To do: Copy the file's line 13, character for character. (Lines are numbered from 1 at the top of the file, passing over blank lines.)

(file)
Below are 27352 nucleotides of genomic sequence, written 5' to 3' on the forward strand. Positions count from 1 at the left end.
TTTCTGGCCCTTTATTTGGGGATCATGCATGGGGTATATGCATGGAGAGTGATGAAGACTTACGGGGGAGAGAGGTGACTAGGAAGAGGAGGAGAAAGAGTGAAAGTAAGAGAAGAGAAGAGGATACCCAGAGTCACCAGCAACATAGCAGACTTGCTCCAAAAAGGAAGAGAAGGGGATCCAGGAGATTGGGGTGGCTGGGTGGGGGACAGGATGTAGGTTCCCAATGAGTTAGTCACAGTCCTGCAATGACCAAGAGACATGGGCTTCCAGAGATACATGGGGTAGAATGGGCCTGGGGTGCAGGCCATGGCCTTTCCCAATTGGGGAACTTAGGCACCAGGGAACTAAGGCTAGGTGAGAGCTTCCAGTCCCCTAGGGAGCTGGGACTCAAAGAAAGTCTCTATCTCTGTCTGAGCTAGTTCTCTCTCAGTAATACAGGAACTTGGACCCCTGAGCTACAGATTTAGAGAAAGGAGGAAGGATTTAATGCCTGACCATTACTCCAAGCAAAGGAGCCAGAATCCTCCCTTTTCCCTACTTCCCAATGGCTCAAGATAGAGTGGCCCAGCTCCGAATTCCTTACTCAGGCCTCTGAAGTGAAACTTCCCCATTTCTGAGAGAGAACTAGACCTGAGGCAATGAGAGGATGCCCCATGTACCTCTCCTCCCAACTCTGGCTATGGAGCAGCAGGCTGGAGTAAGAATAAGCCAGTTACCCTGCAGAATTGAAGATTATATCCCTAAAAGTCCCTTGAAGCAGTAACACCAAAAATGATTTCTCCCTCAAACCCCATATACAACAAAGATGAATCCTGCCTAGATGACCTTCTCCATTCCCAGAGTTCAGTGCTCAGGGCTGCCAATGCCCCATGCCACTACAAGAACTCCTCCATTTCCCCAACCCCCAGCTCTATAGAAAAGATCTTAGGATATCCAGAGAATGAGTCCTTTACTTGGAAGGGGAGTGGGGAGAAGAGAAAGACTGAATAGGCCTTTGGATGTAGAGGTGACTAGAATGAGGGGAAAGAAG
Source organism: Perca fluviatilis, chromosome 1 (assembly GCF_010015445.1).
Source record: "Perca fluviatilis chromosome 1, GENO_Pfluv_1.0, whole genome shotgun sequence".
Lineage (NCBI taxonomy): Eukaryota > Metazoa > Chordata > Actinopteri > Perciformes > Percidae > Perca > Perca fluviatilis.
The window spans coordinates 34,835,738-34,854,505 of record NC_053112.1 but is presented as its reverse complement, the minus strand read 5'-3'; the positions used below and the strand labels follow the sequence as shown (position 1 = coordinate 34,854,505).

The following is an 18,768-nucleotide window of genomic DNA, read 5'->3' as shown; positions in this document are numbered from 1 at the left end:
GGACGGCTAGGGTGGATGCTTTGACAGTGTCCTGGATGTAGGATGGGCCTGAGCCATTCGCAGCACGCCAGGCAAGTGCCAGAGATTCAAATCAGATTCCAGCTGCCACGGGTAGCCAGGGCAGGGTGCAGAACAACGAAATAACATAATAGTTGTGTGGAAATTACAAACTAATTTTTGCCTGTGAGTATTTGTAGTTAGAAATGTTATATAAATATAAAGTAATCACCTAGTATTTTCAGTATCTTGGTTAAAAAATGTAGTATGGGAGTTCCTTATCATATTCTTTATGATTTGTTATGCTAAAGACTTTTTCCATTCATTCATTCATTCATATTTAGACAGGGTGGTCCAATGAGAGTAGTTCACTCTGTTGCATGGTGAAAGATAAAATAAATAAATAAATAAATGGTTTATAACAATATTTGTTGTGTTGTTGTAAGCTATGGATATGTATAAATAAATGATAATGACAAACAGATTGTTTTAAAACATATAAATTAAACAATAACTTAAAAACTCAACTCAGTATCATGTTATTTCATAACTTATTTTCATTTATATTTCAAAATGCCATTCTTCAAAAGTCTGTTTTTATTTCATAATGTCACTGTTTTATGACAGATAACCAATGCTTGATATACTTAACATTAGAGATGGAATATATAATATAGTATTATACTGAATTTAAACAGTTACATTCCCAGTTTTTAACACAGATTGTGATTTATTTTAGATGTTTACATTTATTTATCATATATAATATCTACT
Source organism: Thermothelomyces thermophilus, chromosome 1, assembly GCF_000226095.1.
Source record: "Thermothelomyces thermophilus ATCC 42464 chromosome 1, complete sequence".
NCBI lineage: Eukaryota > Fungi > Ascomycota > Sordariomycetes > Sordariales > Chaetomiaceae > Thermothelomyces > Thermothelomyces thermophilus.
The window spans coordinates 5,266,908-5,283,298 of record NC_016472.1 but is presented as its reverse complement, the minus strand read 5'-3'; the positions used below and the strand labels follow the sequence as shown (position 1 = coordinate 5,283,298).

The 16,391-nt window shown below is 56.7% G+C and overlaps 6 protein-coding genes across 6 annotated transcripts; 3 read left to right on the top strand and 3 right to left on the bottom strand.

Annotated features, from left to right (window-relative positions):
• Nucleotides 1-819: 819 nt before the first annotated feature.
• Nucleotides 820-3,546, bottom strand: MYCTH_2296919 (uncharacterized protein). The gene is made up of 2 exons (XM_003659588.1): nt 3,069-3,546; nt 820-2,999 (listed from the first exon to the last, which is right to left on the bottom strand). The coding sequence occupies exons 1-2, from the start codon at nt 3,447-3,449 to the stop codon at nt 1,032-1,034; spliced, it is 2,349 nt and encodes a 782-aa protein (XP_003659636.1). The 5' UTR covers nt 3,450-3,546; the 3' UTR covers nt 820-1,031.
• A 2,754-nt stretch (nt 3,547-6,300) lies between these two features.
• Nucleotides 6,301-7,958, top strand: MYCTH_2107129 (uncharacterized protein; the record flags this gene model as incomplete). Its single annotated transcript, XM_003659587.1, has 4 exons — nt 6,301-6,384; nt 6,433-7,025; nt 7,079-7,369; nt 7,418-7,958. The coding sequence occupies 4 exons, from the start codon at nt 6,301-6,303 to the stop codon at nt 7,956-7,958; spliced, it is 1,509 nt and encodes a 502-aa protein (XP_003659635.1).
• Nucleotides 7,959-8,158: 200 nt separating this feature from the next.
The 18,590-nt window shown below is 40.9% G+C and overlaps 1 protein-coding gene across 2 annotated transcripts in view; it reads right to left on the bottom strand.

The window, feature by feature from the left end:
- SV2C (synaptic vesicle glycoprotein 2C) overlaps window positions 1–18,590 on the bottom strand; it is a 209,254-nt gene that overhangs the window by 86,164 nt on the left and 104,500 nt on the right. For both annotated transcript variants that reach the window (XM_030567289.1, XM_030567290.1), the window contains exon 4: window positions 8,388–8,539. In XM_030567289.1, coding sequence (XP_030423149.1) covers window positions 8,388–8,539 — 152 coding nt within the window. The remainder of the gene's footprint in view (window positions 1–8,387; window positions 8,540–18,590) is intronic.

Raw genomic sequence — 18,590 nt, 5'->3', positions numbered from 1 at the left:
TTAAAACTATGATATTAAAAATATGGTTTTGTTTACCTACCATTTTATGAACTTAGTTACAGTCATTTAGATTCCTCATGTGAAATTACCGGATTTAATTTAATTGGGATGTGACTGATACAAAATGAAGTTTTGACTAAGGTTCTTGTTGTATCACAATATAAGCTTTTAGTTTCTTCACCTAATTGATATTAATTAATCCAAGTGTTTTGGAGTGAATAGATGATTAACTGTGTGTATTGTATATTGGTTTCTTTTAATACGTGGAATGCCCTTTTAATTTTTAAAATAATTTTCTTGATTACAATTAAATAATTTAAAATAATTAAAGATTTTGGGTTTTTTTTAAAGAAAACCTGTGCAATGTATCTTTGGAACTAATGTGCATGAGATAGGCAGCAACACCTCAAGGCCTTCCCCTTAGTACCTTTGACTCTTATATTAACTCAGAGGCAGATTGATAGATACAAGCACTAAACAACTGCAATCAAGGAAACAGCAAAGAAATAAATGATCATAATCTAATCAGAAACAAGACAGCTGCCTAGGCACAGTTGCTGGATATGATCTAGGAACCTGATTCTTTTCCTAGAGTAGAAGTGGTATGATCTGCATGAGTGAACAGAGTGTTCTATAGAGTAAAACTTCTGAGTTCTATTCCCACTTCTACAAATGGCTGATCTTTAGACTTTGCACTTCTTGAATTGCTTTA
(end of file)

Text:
The 16,391-nt window shown below is 56.7% G+C and overlaps 6 protein-coding genes across 6 annotated transcripts; 3 read left to right on the top strand and 3 right to left on the bottom strand.